Vacancy – Weekend Team Member

Caring for Cats its what we do. This vacancy is now closed.

Do you have a business focus and a caring heart for cats? If so, Rosegreen 4 Cats has a great opportunity for you. As a leading boarding cattery we are here to ensure people’s cats have a safe and pleasant boarding experience, and we believe every member of our team is essential in fulfilling our mission.

As a Cattery Assistant (CA) you will provide a high standard of customer service and feline boarding care whilst promoting quality feline boarding and supporting the team to deliver other services such as grooming and sales of feline health and wellbeing products.

The role is to support the Boarding Cattery team with taking care of the wellbeing of cats by maintaining a clean and hygienic environment at all times, assisting with animal handling, working at reception and providing support to the Cattery Manager.  You will also encourage feline wellbeing through sales of suitable products to clients.

This vacancy is part time and to provide cover for our weekend opening hours of 08:30 to 16:00 the right candidate must be flexible and be prepared to work overtime as required to provide additional cover during peak periods (usually Fife school holidays) as well as staff holidays.

The role is an excellent starting point if you want a career working within the pet care sector.

Depending on the needs of the boarding cattery, you may be working as part of a small team or as a lone worker.

Candidates must have experience of caring for cats within a domestic or business environment. Hold or be prepared to hold a suitable qualification in pet care and be prepared to partake in ongoing professional development to meet the application criteria for this role.

The closing date for this vacancy is 6 October 2014 and may be brought forward should we receive sufficient candidates. This vacancy is now closed.


Feline Fungus – New Species Identified

( —A new species of fungus that causes life-threatening infections in humans and cats has been discovered by a University of Sydney researcher.

afelinefungu“This all originated from spotting an unusual fungal infection in three cats I was seeing at the University’s cat treatment centre in 2006,” said Dr Vanessa Barrs, from the University’s Faculty of Veterinary Science, whose findings have just been published in PLOS One.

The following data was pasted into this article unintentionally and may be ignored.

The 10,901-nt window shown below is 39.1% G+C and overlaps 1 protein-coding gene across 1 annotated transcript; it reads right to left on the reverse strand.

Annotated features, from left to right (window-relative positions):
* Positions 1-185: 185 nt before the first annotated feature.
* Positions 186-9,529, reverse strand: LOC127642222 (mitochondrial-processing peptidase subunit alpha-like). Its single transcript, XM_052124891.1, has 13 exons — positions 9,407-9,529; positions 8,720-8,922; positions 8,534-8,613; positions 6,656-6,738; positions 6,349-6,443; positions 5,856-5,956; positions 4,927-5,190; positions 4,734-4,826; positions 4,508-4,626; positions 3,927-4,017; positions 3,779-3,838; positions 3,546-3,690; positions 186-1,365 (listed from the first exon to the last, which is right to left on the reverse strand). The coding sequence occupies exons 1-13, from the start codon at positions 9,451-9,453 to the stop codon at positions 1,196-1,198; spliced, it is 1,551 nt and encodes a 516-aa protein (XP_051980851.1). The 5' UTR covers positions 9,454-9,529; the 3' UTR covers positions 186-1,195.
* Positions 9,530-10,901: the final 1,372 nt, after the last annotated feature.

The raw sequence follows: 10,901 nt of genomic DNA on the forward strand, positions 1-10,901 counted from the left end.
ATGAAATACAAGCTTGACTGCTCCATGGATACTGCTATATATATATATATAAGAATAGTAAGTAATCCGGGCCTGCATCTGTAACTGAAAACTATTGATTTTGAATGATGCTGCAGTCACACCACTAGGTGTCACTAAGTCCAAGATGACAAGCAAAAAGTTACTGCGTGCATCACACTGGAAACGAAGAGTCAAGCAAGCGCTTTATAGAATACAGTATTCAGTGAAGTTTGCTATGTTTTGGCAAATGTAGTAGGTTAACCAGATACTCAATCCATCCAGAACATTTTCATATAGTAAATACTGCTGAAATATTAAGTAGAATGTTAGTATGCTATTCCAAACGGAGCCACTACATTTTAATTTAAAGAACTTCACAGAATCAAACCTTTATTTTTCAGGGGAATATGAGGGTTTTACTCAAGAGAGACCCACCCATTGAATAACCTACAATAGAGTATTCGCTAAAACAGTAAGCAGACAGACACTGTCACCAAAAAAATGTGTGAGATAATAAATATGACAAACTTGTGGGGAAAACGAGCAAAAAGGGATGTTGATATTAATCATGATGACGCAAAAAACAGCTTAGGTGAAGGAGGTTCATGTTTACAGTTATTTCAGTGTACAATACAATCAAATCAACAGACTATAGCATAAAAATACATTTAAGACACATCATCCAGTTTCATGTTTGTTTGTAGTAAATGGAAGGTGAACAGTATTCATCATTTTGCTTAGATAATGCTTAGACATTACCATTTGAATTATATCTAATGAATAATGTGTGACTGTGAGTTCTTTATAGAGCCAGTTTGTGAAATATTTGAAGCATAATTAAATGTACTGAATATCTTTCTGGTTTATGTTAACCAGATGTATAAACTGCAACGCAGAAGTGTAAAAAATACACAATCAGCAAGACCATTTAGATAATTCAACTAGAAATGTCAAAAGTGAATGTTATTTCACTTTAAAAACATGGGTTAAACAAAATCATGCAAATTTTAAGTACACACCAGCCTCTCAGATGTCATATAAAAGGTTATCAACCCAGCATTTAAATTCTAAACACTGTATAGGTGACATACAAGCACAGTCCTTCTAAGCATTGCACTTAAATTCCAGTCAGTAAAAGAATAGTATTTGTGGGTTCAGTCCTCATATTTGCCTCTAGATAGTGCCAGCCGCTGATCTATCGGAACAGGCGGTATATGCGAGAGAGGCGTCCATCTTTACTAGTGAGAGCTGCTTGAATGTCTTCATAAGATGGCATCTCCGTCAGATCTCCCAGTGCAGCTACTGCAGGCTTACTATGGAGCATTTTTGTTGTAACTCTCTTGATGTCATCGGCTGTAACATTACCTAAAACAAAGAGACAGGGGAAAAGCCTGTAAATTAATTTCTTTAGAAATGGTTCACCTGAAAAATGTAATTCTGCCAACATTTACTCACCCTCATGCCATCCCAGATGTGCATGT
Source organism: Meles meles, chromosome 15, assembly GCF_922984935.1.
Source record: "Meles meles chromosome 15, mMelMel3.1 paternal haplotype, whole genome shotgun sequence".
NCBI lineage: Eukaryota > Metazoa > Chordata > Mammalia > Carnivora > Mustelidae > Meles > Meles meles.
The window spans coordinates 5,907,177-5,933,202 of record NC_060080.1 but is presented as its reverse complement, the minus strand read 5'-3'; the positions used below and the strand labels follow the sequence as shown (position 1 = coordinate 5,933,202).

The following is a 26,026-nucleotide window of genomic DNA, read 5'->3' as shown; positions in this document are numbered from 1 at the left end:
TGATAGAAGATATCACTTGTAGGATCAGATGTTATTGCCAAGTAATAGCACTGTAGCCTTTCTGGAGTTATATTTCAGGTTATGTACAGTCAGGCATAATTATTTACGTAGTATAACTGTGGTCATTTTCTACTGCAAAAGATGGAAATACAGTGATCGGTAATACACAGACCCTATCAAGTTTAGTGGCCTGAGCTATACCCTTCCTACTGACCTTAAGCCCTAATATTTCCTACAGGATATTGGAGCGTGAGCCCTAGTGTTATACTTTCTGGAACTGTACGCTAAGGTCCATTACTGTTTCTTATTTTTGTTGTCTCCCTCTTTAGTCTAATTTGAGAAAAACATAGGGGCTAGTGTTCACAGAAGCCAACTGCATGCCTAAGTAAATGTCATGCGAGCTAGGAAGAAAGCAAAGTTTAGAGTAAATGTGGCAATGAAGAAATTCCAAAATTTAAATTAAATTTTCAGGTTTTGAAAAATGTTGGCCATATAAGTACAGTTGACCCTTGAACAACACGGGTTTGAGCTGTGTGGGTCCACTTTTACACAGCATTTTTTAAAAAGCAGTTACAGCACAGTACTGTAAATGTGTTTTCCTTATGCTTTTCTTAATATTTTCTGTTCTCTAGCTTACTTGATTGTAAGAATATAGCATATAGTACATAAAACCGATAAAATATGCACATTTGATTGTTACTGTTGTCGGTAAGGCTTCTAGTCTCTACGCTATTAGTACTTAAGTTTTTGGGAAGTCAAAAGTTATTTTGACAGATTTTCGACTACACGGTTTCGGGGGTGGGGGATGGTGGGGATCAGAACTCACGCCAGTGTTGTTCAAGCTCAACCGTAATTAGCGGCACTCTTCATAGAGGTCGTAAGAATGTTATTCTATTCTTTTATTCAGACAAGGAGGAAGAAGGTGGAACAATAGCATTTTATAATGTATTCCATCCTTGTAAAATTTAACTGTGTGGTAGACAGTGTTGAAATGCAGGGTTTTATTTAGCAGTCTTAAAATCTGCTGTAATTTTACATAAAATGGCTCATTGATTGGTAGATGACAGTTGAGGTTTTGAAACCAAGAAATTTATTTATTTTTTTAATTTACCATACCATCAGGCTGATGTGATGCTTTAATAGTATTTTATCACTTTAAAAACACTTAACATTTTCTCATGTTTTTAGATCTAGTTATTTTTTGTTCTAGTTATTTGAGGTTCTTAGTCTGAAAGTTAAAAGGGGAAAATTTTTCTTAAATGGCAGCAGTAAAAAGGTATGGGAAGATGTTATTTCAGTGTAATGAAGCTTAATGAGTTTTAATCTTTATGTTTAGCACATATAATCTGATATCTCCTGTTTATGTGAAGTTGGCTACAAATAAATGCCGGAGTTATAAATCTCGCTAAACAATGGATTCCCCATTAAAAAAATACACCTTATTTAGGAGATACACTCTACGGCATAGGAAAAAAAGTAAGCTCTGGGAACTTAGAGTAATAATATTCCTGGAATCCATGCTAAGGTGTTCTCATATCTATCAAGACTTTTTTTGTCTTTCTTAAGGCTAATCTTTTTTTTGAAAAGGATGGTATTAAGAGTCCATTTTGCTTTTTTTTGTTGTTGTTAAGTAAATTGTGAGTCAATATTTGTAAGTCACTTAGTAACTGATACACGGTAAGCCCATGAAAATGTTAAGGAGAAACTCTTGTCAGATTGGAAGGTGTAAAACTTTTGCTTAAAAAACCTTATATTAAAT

“These cats presented with a tumour-like growth in one of their eye sockets, that had spread there from the nasal cavity. The fungal spores are inhaled and in susceptible cats they establish a life-threatening infection that is very difficult to treat.”

Six years of investigation followed, including working with some of the world’s leading fungal experts at the CBS-KNAW fungal biodiversity centre in The Netherlands.

“Finally I was able to confirm this as a completely new species, Aspergillus felis, which can cause virulent disease in humans and cats by infecting their respiratory tract. We were able to demonstrate that this was a new species of fungus on a molecular and reproductive level and in terms of its form.

“Similar to the closely related fungus Aspergillus fumigates, this new species of fungus can reproduce both asexually and sexually – and we discovered both phases of the fungus.”

Since the first sighting of the new species, more than 20 sick domestic cats from around Australia and one cat from the United Kingdom have been diagnosed with the fungus.

The fungus appears to infect otherwise healthy cats but in the two humans identified it attacked an already highly compromised immune system.

The disease is not passed between humans and cats but its study in cats will not only help their treatment but provide a good model for the study of the disease in people. There is only a 15 percent survival rate of cats with the disease and it has so far proved fatal in humans. To date only one case has been identified in a dog.

“We are right at the start of recognising the diseases caused by this fungus in animals and humans. The number of cases may be increasing in frequency or it may just be we are getting better at recognising them,” Dr Barrs said.

“Fungi like Aspergillus felis can be easily misidentified as the closely related fungus Aspergillus fumigatus, which is a well-studied cause of disease in humans. However, A. felis is intrinsically more resistant to antifungal drugs than A. fumigatus and this has important implications for therapy and prognosis.”

The next step for Dr Barrs and her team is studying fungi in culture collections throughout Australia to determine the prevalence of A. felis infections in people with previously diagnosed aspergillosis. They will collaborate with researchers at the Westmead Millenium Institute for Medical Research.

Rosegreen 4 owner Mark Welsh MCMI says ” Its re assuring to see that feline medicine is at the forefront of research around the world.

This is a reminder why standards of disinfection and barrier nursing need to be a priority for all pet boarding providers, whether  a veterinary surgery, boarding establishment or home boarder. When caring for other peoples pets you can never be too careful and should always be using quality licensed veterinary disinfectants in premises.”